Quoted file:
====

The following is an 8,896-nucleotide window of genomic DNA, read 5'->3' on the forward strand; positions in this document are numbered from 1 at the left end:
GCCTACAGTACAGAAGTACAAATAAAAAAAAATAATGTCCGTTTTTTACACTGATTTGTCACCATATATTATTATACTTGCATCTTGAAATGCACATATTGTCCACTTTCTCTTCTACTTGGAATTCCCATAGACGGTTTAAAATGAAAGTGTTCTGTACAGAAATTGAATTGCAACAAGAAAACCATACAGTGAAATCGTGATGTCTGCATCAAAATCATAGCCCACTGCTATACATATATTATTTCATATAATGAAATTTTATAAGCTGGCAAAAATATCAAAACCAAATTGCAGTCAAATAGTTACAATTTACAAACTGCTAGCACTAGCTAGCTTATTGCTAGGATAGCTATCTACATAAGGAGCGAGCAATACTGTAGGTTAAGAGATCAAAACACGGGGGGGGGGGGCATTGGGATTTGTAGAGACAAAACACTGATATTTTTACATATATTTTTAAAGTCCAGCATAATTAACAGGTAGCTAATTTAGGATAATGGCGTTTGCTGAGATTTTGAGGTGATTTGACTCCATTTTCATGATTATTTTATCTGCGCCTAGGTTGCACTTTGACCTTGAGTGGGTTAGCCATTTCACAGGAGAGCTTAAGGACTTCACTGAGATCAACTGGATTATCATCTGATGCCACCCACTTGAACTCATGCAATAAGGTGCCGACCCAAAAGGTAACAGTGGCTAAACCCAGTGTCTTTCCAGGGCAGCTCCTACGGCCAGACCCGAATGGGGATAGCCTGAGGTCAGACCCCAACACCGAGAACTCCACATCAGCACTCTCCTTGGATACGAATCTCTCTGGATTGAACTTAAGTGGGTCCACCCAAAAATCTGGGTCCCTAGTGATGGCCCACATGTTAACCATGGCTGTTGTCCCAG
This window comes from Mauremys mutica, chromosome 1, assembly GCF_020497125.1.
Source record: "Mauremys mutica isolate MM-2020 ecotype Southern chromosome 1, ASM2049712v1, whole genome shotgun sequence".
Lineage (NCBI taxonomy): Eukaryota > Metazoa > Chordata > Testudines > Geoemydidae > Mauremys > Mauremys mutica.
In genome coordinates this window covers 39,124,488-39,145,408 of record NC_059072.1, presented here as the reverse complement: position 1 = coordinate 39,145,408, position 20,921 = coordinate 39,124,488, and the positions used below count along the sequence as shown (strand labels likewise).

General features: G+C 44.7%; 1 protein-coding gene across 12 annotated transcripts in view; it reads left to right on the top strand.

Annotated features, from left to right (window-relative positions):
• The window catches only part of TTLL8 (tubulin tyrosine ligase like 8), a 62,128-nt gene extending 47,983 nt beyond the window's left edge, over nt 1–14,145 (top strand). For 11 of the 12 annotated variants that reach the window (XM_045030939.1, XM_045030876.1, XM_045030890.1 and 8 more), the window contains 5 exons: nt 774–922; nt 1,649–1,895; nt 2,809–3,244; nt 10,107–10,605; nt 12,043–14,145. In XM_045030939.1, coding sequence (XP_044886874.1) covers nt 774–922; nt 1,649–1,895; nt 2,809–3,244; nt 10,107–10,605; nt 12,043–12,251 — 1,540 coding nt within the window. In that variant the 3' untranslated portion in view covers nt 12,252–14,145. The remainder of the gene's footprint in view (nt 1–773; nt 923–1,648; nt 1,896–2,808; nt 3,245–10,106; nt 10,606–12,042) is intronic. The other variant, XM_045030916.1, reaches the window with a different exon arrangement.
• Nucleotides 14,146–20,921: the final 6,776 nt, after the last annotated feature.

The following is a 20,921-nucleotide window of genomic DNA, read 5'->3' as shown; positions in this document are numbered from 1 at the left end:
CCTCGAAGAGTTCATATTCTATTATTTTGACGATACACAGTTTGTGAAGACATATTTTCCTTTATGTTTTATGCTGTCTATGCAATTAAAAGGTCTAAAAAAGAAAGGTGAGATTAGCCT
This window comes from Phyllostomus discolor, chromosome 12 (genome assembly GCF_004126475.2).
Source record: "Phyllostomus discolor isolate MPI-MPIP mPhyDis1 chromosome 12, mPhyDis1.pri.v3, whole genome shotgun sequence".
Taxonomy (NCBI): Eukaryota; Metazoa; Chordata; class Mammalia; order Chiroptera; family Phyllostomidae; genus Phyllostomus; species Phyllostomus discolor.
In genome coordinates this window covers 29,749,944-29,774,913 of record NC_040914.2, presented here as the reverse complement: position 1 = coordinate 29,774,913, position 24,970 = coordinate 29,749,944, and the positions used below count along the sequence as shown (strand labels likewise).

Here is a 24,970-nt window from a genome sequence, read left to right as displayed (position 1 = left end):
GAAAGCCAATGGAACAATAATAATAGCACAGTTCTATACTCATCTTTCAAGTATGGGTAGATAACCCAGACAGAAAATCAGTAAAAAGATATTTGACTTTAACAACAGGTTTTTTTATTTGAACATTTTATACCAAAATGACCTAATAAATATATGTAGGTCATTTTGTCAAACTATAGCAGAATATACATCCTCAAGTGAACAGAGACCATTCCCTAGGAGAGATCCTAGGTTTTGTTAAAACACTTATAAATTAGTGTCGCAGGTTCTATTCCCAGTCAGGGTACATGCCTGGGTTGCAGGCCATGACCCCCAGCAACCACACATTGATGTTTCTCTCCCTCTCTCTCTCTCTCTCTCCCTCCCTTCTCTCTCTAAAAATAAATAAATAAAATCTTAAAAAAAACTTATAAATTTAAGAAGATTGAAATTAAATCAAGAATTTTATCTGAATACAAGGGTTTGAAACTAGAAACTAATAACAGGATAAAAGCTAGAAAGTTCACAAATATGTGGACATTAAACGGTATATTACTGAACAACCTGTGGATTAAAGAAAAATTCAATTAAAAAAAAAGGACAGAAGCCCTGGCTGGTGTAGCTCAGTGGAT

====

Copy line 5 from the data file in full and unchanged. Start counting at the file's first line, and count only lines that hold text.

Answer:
Lineage (NCBI taxonomy): Eukaryota > Metazoa > Chordata > Testudines > Geoemydidae > Mauremys > Mauremys mutica.